Mansour (Hossein Yari) is guilty of murder, awaiting the decision of whether or not he will be executed. His fate does not fall in the hands of a judge, though. It falls to the family of the man he murdered; if they ever make it down to the prison to make the call. Under Iranian law in cases of capital punishment, it is up to the victim's family to either condemn the offender to hang or save him with their forgiveness, but they are required to appear on the day of execution to officially select their verdict. Mansour has already faced the day of his sentencing a few times, and each time the judgment has been postponed due to the family's absence. And so he continues to wait for his appointment with death.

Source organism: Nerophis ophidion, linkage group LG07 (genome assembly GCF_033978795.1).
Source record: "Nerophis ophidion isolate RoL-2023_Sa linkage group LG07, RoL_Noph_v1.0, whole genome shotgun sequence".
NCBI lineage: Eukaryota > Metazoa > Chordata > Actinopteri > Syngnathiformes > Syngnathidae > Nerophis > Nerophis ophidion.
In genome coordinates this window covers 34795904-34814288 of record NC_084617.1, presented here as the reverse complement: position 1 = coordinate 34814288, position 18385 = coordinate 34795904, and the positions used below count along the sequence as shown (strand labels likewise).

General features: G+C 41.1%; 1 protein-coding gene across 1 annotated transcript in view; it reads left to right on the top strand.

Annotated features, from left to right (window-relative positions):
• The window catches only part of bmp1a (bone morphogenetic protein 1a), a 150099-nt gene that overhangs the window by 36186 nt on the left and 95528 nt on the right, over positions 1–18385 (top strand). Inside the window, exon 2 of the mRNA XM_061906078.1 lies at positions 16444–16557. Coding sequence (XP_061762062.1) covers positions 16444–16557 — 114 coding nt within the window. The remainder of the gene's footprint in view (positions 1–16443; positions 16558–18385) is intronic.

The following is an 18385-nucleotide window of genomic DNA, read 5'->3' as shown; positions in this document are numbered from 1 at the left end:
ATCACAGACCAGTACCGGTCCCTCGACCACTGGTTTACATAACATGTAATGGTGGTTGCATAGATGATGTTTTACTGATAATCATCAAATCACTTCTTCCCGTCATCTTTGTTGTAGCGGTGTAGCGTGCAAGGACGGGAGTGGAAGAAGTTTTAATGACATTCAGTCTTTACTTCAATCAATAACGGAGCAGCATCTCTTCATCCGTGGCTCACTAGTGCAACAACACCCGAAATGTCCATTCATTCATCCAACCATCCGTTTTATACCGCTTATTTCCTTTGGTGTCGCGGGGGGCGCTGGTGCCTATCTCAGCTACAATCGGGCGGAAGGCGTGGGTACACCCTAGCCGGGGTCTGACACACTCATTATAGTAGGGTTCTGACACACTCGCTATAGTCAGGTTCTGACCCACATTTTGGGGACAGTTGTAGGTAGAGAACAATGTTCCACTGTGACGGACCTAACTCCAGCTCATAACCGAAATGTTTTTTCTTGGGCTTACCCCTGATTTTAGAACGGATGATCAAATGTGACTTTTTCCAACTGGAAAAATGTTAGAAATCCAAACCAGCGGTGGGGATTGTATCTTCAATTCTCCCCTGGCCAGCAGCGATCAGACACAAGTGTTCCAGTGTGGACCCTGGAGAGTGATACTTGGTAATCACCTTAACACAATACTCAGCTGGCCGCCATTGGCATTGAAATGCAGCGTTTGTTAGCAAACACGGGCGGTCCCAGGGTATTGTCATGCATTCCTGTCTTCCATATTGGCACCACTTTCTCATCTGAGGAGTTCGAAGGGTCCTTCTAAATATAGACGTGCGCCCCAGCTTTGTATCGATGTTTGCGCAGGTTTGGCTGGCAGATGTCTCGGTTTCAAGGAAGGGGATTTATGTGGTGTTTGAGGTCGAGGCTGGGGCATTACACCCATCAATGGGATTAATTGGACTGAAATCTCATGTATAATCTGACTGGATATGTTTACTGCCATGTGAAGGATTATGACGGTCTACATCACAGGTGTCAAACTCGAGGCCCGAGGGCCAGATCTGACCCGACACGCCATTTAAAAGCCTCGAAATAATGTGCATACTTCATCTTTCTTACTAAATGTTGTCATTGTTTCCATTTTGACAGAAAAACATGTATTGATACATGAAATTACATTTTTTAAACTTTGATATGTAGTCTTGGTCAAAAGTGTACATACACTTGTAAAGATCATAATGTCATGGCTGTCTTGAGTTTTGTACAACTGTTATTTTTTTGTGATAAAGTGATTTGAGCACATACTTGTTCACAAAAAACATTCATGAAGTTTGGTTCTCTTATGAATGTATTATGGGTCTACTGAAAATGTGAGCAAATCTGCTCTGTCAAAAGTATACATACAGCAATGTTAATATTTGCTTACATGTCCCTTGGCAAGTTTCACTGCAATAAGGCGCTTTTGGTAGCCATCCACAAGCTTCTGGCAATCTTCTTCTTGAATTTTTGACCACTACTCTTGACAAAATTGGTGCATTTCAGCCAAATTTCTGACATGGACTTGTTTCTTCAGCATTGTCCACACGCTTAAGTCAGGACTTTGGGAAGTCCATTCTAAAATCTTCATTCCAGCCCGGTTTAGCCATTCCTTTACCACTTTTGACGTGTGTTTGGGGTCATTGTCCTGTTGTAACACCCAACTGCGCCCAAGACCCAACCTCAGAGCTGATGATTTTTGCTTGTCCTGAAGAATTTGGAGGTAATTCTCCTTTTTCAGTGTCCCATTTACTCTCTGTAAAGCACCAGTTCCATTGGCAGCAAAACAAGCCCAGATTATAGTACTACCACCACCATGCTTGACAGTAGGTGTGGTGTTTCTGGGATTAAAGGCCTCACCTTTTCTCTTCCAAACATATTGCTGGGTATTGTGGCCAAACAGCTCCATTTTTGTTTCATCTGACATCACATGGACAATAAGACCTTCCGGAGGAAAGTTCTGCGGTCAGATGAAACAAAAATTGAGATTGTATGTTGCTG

Anyone familiar with existentialist Iranian cinema can predict how Day Break ends, but it doesn't really matter if Mansour lives or dies. He is like Schrodinger's Cat, simultaneously alive and dead and neither state all at the same time. Trapped in a form of limbo, he endures the psychological struggle with having an indefinite future and a definite lack of free will. The torture of not knowing, for Mansour, becomes far worse a punishment than death.